In an expected ruling, the Federal Communications Commission (FCC) has extended, yet again, a waiver for a class of e-readers that are not accessible to individuals who are visually impaired. ARL and the American Library Association (ALA) filed comments with the FCC in the fall of 2014 opposing the request by the Coalition of E-Book Manufacturers to waive compliance with disability law in manufacturing e-readers such as the Kindle. The law requires that equipment used for advanced communication services (ACS) be accessible to, and usable by, individuals with disabilities.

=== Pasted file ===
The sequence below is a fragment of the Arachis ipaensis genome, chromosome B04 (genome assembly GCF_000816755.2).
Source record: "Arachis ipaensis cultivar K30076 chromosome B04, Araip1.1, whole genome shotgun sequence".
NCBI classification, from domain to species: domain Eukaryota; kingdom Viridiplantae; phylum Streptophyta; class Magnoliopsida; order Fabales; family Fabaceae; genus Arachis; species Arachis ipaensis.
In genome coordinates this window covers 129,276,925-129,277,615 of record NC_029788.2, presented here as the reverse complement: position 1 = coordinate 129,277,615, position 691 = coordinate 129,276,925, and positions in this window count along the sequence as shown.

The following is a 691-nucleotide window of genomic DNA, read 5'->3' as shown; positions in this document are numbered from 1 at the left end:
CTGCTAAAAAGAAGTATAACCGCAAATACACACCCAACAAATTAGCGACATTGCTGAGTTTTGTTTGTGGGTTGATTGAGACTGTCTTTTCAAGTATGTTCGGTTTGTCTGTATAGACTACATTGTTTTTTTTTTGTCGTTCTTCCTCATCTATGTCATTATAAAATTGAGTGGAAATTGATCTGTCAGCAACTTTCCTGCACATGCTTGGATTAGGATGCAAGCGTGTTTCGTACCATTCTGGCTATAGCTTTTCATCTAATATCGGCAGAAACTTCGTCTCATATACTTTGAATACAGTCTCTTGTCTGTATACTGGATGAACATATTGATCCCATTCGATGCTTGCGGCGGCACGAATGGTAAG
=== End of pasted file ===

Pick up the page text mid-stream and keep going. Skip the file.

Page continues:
In the FCC’s order of January 28, 2015, (PDF) the Commission states that it “grants an extension of the waiver from the Commission’s advanced communications services (ACS) accessibility rules to a distinct, narrow class of e-readers. We conclude that this narrow class of e-readers, while capable of accessing ACS, continues to be designed primarily for reading text-based digital works, not for ACS. We therefore extend the waiver, previously granted on January 28, 2014, for one year, until January 28, 2016.”
For further discussion of this issue, see the October 28, 2014, ARL Policy Notes blog post, “ARL and ALA File Comments Opposing E-Reader Waiver Extension and Disability Tax.”